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Private International Law in China

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Author: Huo Zhenxin;
Language: Chinese
Format: Papercover
Page: 395
Publication Date: 07/2010
ISBN: 7511809057,9787511809056
Publisher: China Law Press
Table of Contents
Preface
Chapter One Introduction
1.1 Name.Scope and Nature
1.1.1 Name
1.1.2 Scope
1.1.3 Nature
1.2 Definition: A Chinese Approach
1.3 Justification for Private International Law
1.3.1 Justice and Reciprocation
1.3.2 Sovereign Justification
1.3.3 Economic Justification
1.3.4 Chinese Doctrine
1.4 Sources of Private International Law
1.4.1 Domestic Sources
1.4.2 International Sources
1.4.3 Sources of Chinese Private International Law
1.5 Structure and Categories of Conflicts Rules
1.5.1 Structure of Conflicts Rule
1.5.2 Categories

Chapter Two Historical Survey
2.1 European Continental History
2.1.1 Antiquity
2.1.2 Personal Law Period
2.1.3 The Statute Theories
2.1.4 The German Contribution: Seat Theory
2.2 Anglo-American History
2.2.1 English History
2.2.2 American History
2.3 East Asian History
2.3.1 Japanese History
2.3.2 Chinese History

Chapter Three The Subjects of Private Intemational Law
3.1 Natural Persons
3.1.1 Nationality
3.1.2 Domicile
3.2 Legal Persons
3.2.1 Nationality
3.2.2 Domicile
3.2.3 Recognition of Foreign Legal Persons
3.3 States
3.3.1 Characteristics of States as the Subjects of Private International Law
3.3.2 Immunities of States and Their Property
3.4 International organizations
3.4.1 Characteristics of International Organizations as the Subjects of
Private international Law
3.4.2 Privileges and Immunities
3.4.3 Applicable Law

Chapter Four Jurisdiction of Courts in IntemaUonal Civil Litigation
4.1 Basic Theory of Jurisdiction
4.1.1 Definition of Jurisdiction in the Context of Private International Law
4. 1.2 Categories of Jurisdiction
4.1.3 Conflicts of Jurisdiction
4.2 International Civil Jurisdiction in the United States Courts
4.2.1 Types of Civil Jurisdiction in the United States
4.2.2 Bases for Jurisdiction in the United States
4.2.3 Limits on Jurisdiction : Forum non conve_rziens
4.3 International Civil Jurisdiction in Chinese Courts
4.3.1 Overview
4. 3.2 Jurisdiction of the Chinese People' s Courts in International Civil Litigation

Chapter Five General Part of Conflicts Law
5.1 Characterization
5.1.1 The Need for Characterization
5.1.2 Conflict of Characterizations
5.1.3 Application of Law for Characterization
5.1.4 Characterization in Chinese People' s Courts
5.2 Renvoi
5.2.1 Definition
5.2.2 Debate on Renvoi
5.2.3 Application of the Doctrine in Certain Foreign Countries/Regions
5.2.3 Renvoi in Chinese Legislation and Judicial Practice
5.3 Proof of Foreign Law and Evasion of Law
5.3.1 Need for the Proof of Foreign Law
5.3.2 Proof of Foreign Law in Some Foreign Jurisdictions
5.3.3 Proof of Foreign Law in Chinese People' s Courts
5.3.4 Evasion of Law
5.4 Public Order Reservation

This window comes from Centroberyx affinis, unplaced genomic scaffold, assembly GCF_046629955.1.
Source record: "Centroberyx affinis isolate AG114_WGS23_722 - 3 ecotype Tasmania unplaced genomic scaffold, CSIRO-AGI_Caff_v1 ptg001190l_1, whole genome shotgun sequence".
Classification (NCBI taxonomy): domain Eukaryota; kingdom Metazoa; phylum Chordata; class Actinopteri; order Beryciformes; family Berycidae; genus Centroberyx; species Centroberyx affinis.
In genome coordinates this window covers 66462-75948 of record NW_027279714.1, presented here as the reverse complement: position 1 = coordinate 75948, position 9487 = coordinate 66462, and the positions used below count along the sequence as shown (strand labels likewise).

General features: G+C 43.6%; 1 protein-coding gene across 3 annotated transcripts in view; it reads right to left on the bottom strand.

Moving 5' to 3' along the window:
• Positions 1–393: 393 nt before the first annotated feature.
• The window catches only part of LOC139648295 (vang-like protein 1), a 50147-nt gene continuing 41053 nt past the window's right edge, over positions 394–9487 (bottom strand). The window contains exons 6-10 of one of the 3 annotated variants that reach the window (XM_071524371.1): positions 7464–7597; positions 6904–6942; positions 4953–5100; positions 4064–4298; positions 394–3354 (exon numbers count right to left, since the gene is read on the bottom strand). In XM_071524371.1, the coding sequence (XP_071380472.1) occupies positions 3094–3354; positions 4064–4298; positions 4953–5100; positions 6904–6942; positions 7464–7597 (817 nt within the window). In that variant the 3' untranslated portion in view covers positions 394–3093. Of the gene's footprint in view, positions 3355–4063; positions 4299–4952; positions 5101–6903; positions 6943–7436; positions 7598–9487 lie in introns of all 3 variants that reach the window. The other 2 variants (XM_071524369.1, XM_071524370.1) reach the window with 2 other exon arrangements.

5.4.1 Introduction
5.4.2 Legislative Development of the Doctrine of Ordre Public in China
5.4.3 Cases in which the Doctrine is Invoked by the People' s Courts of China
5.4.4 Chinese Scholarship on Ordre Public
5.4.5 Conclusion

Chapter Six Selected Areas of Conflicts Rules
6.1 Capacities
6.1.1 Natural Persons
6.1.2 Legal Persons
6.2 Contracts
6.2.1 Overview
6.2.2 Party Autonomy
6.2.3 Applicable Law in the Absence of Choice
6.3 Torts
6.3.1 Overview
6.3.2 Conflicts Rules in Torts in Certain Foreign Countries
6.3.3 Chinese Conflicts Rules in Torts
6.4 Property
6.4.1 The Distinction in Law between Movables and Immovables
6.4.2 The Law Applicable to Immovables
6.4.3 The Law Applicable to Movables
6.4.4 The Sphere of theLex Situs
6.4.5 Chinese Conflicts Rules in Property
6.5 Family Issues
6.5. t Introduction
6.5.2 Marriage and Divorce
6.5.3 Matrimonial Causes
6.5.4 Conclusion
6.6 Succession
6.6.1 Overview
6.6.2 Legal Succession
6.6.3 Testamentary Succession
6.6.4 Vacant Succession
6.6.5 Chinese Legislation and Practice

Chapter Seven Recognition and Enforcement of Foreign Judgments
7.1 General Observations
7.1.1 Definitions
7.1.2 Theoretical Basis for Recognition and Enforcement
7.1.3 Conditions of Recognition and Enforcement
7.1.4 Enforcement Procedures of Recognized Foreign Judgments
7.2 Recognition and Enforcement of Foreign Judgments in China
7.2.1 Domestic Rules Regarding Recognition and Enforcement of Foreign Judgments
7.2.2 International Treaties and Bilateral Agreements

Chapter Eight Recognition and Enforcement of Foreign Arbitral Awards
8.1 Characteristics of International Commercial Arbitration
8.1.1 Overview
8.1.2 The Meaning of "International" and "Commercial"
8.2 Basic Theory of Recognition and Enforcement of Foreign Awards
8.2.1 Distinction between Recognition and Enforcement
8.2.2 Place of Recognition and Enforcement
8.2.3 Consequences of Refusal of Recognition and Enforcement
8.3 The Regime for the Recognition and Enforcement of Foreign Awards in China
8.3.1 The New York Convention in China
8.3.2 Chinese Domestic Law on Recognition and Enforcement of Foreign Awards

Chapter Nine China's Codification of Conflicts Law Latest Development
9.1 A Brief Summary of the Draft
9.2 Comments on the Important Issues of the Draft
9.2.1 General Provisions
9.2.2 Civil Parties
9.2.3 Family Relationships
9.2.4 Succession
9.2.5 Property or Real Rights
9.2.6 tntetlectual Property
9.2.7 Contracts
……
Selected Bibliography
Annexes
Private International Law in China
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